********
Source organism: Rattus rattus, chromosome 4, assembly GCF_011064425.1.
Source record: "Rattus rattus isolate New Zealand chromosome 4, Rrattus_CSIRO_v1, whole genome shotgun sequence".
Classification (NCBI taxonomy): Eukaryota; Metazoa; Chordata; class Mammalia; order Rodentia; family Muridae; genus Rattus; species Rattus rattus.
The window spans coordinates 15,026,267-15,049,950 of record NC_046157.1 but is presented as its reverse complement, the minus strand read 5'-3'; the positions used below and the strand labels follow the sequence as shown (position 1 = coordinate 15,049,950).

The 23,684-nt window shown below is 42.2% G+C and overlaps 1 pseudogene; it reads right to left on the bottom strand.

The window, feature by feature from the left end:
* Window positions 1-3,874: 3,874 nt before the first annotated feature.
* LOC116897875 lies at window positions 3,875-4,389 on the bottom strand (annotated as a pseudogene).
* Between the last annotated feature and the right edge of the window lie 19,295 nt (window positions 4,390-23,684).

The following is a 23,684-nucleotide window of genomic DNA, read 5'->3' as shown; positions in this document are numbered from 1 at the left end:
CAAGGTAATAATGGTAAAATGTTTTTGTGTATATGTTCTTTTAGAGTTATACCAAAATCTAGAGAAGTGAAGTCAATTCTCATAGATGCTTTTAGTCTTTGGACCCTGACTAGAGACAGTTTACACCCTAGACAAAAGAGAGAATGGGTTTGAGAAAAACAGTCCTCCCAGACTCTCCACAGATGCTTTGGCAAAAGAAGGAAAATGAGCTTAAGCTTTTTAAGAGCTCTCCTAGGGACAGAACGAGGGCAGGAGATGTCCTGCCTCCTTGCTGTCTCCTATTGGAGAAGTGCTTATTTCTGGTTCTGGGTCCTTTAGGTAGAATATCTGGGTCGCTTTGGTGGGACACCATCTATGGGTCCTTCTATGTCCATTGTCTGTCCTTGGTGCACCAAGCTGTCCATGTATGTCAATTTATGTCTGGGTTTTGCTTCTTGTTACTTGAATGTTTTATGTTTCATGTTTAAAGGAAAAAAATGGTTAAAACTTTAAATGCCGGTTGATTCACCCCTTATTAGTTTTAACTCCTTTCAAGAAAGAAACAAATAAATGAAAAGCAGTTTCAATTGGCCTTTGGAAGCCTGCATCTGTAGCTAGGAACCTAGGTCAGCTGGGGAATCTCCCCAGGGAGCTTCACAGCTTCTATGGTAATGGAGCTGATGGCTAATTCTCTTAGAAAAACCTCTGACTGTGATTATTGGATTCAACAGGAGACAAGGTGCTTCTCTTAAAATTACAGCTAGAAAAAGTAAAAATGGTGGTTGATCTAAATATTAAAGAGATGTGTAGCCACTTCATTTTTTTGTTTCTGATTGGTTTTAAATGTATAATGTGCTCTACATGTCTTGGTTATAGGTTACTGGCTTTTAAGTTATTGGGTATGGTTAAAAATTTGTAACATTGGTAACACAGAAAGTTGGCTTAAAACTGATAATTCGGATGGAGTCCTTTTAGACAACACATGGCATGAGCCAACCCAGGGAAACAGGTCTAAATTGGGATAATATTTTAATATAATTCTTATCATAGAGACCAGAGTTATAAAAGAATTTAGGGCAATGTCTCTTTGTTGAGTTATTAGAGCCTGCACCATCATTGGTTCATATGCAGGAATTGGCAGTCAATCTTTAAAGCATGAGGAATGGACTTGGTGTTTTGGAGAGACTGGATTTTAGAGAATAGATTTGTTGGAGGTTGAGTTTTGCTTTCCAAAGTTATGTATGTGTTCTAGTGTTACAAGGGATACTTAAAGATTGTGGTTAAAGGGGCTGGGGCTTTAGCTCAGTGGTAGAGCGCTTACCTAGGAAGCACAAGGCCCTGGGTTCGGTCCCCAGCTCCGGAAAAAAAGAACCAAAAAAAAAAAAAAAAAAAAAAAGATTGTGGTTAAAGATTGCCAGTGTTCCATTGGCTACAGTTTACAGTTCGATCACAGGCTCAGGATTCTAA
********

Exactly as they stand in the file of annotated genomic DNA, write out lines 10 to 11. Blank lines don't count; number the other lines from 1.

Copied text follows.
The following is a 23,684-nucleotide window of genomic DNA, read 5'->3' as shown; positions in this document are numbered from 1 at the left end:
CAAGGTAATAATGGTAAAATGTTTTTGTGTATATGTTCTTTTAGAGTTATACCAAAATCTAGAGAAGTGAAGTCAATTCTCATAGATGCTTTTAGTCTTTGGACCCTGACTAGAGACAGTTTACACCCTAGACAAAAGAGAGAATGGGTTTGAGAAAAACAGTCCTCCCAGACTCTCCACAGATGCTTTGGCAAAAGAAGGAAAATGAGCTTAAGCTTTTTAAGAGCTCTCCTAGGGACAGAACGAGGGCAGGAGATGTCCTGCCTCCTTGCTGTCTCCTATTGGAGAAGTGCTTATTTCTGGTTCTGGGTCCTTTAGGTAGAATATCTGGGTCGCTTTGGTGGGACACCATCTATGGGTCCTTCTATGTCCATTGTCTGTCCTTGGTGCACCAAGCTGTCCATGTATGTCAATTTATGTCTGGGTTTTGCTTCTTGTTACTTGAATGTTTTATGTTTCATGTTTAAAGGAAAAAAATGGTTAAAACTTTAAATGCCGGTTGATTCACCCCTTATTAGTTTTAACTCCTTTCAAGAAAGAAACAAATAAATGAAAAGCAGTTTCAATTGGCCTTTGGAAGCCTGCATCTGTAGCTAGGAACCTAGGTCAGCTGGGGAATCTCCCCAGGGAGCTTCACAGCTTCTATGGTAATGGAGCTGATGGCTAATTCTCTTAGAAAAACCTCTGACTGTGATTATTGGATTCAACAGGAGACAAGGTGCTTCTCTTAAAATTACAGCTAGAAAAAGTAAAAATGGTGGTTGATCTAAATATTAAAGAGATGTGTAGCCACTTCATTTTTTTGTTTCTGATTGGTTTTAAATGTATAATGTGCTCTACATGTCTTGGTTATAGGTTACTGGCTTTTAAGTTATTGGGTATGGTTAAAAATTTGTAACATTGGTAACACAGAAAGTTGGCTTAAAACTGATAATTCGGATGGAGTCCTTTTAGACAACACATGGCATGAGCCAACCCAGGGAAACAGGTCTAAATTGGGATAATATTTTAATATAATTCTTATCATAGAGACCAGAGTTATAAAAGAATTTAGGGCAATGTCTCTTTGTTGAGTTATTAGAGCCTGCACCATCATTGGTTCATATGCAGGAATTGGCAGTCAATCTTTAAAGCATGAGGAATGGACTTGGTGTTTTGGAGAGACTGGATTTTAGAGAATAGATTTGTTGGAGGTTGAGTTTTGCTTTCCAAAGTTATGTATGTGTTCTAGTGTTACAAGGGATACTTAAAGATTGTGGTTAAAGGGGCTGGGGCTTTAGCTCAGTGGTAGAGCGCTTACCTAGGAAGCACAAGGCCCTGGGTTCGGTCCCCAGCTCCGGAAAAAAAGAACCAAAAAAAAAAAAAAAAAAAAAAAGATTGTGGTTAAAGATTGCCAGTGTTCCATTGGCTACAGTTTACAGTTCGATCACAGGCTCAGGATTCTAA